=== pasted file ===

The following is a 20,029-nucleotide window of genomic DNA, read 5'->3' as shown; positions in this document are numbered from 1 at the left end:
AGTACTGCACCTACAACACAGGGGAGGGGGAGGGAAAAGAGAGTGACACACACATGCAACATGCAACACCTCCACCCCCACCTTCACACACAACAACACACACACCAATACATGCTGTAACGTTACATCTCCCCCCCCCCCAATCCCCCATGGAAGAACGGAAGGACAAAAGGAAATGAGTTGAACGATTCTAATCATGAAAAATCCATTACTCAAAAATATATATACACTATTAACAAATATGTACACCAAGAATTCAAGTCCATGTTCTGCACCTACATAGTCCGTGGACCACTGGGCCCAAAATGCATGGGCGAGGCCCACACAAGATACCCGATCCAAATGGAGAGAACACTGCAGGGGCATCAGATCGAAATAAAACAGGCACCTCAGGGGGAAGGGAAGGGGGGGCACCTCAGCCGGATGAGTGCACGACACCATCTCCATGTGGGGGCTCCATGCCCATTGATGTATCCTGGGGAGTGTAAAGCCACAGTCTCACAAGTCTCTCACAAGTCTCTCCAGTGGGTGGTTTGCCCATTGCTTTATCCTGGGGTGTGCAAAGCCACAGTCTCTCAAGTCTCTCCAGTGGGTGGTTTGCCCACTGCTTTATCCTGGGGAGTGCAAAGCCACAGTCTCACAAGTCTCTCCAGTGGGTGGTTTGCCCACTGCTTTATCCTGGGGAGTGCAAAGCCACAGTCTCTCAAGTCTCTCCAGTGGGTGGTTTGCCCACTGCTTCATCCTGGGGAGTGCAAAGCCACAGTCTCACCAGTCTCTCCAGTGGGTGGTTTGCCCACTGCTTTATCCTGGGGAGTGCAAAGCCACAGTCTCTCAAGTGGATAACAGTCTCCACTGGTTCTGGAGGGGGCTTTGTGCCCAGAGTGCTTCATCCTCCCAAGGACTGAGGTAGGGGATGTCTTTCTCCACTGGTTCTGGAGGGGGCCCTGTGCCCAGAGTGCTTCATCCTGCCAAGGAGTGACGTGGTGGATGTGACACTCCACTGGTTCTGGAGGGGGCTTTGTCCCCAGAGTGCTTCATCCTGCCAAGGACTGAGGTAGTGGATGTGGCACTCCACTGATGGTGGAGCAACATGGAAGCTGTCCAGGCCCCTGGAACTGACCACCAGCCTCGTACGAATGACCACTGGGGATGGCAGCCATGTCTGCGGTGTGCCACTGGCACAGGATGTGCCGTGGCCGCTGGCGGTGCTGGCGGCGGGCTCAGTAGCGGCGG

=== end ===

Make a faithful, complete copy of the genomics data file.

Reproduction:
The following is a 20,029-nucleotide window of genomic DNA, read 5'->3' as shown; positions in this document are numbered from 1 at the left end:
AGTACTGCACCTACAACACAGGGGAGGGGGAGGGAAAAGAGAGTGACACACACATGCAACATGCAACACCTCCACCCCCACCTTCACACACAACAACACACACACCAATACATGCTGTAACGTTACATCTCCCCCCCCCCCAATCCCCCATGGAAGAACGGAAGGACAAAAGGAAATGAGTTGAACGATTCTAATCATGAAAAATCCATTACTCAAAAATATATATACACTATTAACAAATATGTACACCAAGAATTCAAGTCCATGTTCTGCACCTACATAGTCCGTGGACCACTGGGCCCAAAATGCATGGGCGAGGCCCACACAAGATACCCGATCCAAATGGAGAGAACACTGCAGGGGCATCAGATCGAAATAAAACAGGCACCTCAGGGGGAAGGGAAGGGGGGGCACCTCAGCCGGATGAGTGCACGACACCATCTCCATGTGGGGGCTCCATGCCCATTGATGTATCCTGGGGAGTGTAAAGCCACAGTCTCACAAGTCTCTCACAAGTCTCTCCAGTGGGTGGTTTGCCCATTGCTTTATCCTGGGGTGTGCAAAGCCACAGTCTCTCAAGTCTCTCCAGTGGGTGGTTTGCCCACTGCTTTATCCTGGGGAGTGCAAAGCCACAGTCTCACAAGTCTCTCCAGTGGGTGGTTTGCCCACTGCTTTATCCTGGGGAGTGCAAAGCCACAGTCTCTCAAGTCTCTCCAGTGGGTGGTTTGCCCACTGCTTCATCCTGGGGAGTGCAAAGCCACAGTCTCACCAGTCTCTCCAGTGGGTGGTTTGCCCACTGCTTTATCCTGGGGAGTGCAAAGCCACAGTCTCTCAAGTGGATAACAGTCTCCACTGGTTCTGGAGGGGGCTTTGTGCCCAGAGTGCTTCATCCTCCCAAGGACTGAGGTAGGGGATGTCTTTCTCCACTGGTTCTGGAGGGGGCCCTGTGCCCAGAGTGCTTCATCCTGCCAAGGAGTGACGTGGTGGATGTGACACTCCACTGGTTCTGGAGGGGGCTTTGTCCCCAGAGTGCTTCATCCTGCCAAGGACTGAGGTAGTGGATGTGGCACTCCACTGATGGTGGAGCAACATGGAAGCTGTCCAGGCCCCTGGAACTGACCACCAGCCTCGTACGAATGACCACTGGGGATGGCAGCCATGTCTGCGGTGTGCCACTGGCACAGGATGTGCCGTGGCCGCTGGCGGTGCTGGCGGCGGGCTCAGTAGCGGCGG